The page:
Coming off the uber-success of Hamilton, Lin-Manuel Miranda, working alongside Opetaia Foa’I and Mark Mancina, has delivered a wonderful array of songs. Appropriately, the main influence here is the music of the Pacific Islands, where Moana takes place, on display in numbers like the rousing “We Know the Way,” but the songs also venture into other terrain as well. There’s the high-tempo and very funny “You’re Welcome” (which would arguably be an instant classic simply by virtue of giving us The Rock singing a song in a Disney animated movie) and the wonderfully bizarre “Shiny,” sung by Flight of the Conchords’ Jemaine Clement – an awesome, Bowie-inspired track. The film’s requisite Disney heroine track about wanting more from life (See “Part of Your World,” “Belle,” etc.) is “How Far I’ll Go,” which I felt was a bit pedestrian at first – but then grew on me via some well-done reprises.
Johnson and newcomer Cravalho are wonderful together, with Johnson once more proving what expert comic timing he has as the incredibly narcissistic, goofy Maui. Cravalho meanwhile helps make Moana lovable from the start and imbues her with the proper spirit and determination, as she sets out on her journey – oh, and she has a hell of a singing voice too!
Appropriately, for a film about a young woman on a hero’s journey, Moana is quite the hero. Her perseverance and courage are wonderfully conveyed and I imagine many kids will come out of this movie with a new character to look up to – and well they should. It’s also refreshing to realize that there’s a fun bit of a roll reversal here as far as making the plucky teen character the driving force and Maui, who is, essentially, a superhero, the sidekick. A very funny, meta moment in the movie involves the question of whether calling Moana — who is next in line to be Chief after her father — a “princess” is appropriate. Regardless of what you call her though, Moana stands out as a terrific protagonist, in a film that refreshingly discards any element of a love story and simply follows Moana doing what she must for her people.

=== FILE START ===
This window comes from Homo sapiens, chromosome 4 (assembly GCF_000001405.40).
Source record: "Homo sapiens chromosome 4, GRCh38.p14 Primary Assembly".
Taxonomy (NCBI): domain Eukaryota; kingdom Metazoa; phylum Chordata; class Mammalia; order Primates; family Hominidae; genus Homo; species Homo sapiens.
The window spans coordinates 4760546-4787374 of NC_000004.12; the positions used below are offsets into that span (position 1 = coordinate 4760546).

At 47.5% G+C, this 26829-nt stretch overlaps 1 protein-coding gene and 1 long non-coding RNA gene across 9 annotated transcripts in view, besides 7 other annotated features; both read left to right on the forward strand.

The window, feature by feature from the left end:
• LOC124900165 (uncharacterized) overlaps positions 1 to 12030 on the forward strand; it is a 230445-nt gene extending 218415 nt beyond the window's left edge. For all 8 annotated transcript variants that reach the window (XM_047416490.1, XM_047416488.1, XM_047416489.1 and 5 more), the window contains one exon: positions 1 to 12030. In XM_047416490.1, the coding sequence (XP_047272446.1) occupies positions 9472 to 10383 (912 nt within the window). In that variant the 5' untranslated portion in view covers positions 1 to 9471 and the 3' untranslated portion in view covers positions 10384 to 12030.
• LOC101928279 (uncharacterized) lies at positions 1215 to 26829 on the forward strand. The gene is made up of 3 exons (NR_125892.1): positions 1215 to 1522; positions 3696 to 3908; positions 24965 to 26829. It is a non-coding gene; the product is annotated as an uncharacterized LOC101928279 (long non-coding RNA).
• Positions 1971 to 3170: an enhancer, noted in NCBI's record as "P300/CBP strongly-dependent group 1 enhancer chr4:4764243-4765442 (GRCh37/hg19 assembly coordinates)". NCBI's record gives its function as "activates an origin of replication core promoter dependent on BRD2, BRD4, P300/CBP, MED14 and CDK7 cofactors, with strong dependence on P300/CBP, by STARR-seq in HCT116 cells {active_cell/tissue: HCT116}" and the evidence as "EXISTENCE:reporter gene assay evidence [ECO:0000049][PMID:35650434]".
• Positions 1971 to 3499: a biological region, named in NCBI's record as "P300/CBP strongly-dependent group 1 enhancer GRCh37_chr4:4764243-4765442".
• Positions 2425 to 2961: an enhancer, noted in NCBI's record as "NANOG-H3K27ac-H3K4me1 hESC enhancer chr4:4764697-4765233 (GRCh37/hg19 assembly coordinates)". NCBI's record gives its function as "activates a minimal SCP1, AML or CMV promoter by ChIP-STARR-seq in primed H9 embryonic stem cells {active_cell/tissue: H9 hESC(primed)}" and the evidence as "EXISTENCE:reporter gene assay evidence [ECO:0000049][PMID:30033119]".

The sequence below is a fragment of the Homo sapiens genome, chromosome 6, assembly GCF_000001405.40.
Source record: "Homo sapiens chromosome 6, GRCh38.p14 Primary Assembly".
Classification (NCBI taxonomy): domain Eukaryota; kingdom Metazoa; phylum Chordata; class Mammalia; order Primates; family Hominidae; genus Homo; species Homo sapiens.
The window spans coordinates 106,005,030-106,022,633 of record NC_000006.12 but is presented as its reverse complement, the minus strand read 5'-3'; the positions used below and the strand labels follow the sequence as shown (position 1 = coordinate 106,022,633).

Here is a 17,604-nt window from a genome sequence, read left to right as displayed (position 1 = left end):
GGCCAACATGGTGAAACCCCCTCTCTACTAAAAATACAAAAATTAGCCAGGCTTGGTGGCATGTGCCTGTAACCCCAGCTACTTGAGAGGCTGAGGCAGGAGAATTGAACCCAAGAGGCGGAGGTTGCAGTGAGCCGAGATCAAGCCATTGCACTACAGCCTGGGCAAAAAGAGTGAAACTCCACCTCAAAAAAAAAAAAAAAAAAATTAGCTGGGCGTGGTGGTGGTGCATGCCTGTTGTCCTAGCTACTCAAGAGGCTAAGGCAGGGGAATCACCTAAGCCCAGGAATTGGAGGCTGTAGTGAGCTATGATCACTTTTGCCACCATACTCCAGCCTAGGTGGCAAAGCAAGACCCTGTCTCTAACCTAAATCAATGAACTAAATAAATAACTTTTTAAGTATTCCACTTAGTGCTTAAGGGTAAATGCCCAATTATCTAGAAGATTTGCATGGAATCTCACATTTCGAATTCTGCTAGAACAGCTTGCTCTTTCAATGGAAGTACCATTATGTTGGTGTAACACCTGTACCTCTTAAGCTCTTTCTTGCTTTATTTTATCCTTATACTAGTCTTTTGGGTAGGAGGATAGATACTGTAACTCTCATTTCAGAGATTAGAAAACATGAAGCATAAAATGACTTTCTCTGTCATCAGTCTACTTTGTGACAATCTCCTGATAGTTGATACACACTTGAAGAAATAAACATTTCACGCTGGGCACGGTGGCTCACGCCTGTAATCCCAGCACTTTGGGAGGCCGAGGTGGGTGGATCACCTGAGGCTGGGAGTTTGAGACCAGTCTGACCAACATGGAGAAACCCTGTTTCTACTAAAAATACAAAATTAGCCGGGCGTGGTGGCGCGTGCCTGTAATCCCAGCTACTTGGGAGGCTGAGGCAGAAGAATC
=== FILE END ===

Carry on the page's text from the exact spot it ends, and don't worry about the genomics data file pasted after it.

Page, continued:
Directors Ron Clements and John Musker’s — whose credits include not only Little Mermaid, but Aladdin, The Princess and the Frog and more — expertly propel the story forward backed by some incredible visuals. This is the first fully computer-animated film from the duo, but they feel completely at home here, with plenty of standout sequences, including a group of pirate creatures who seem like distant cousins of the Gremlins attacking Moana and Maui, or the trippy aforementioned sequence featuring Jemaine Clement as a giant crab.
Another important “character” to mention is the ocean itself, which is a living force that often helps Moana – who doesn’t have any powers herself, but often nearly seems like she does thanks to the ocean propelling her forward or parting before her. Several of these moments (including one in the beginning with Moana as a ridiculously cute toddler) are among the film’s best, and I loved the depiction of the ocean when it sometimes stretches a portion of itself out towards Moana, looking like the vivid CGI child of The Abyss’ breakthrough water tentacle.IGN
|Release||:||23 November 2016 (USA)|
|Stars||:||Auli’i Cravalho, Dwayne Johnson, Alan Tudyk, Phillipa Soo, Jemaine Clement, Nicole Scherzinger|
|Overview||:||A young woman uses her navigational talents to set sail for a fabled island. Joining her on the adventure is her hero, the legendary demi-god Maui.|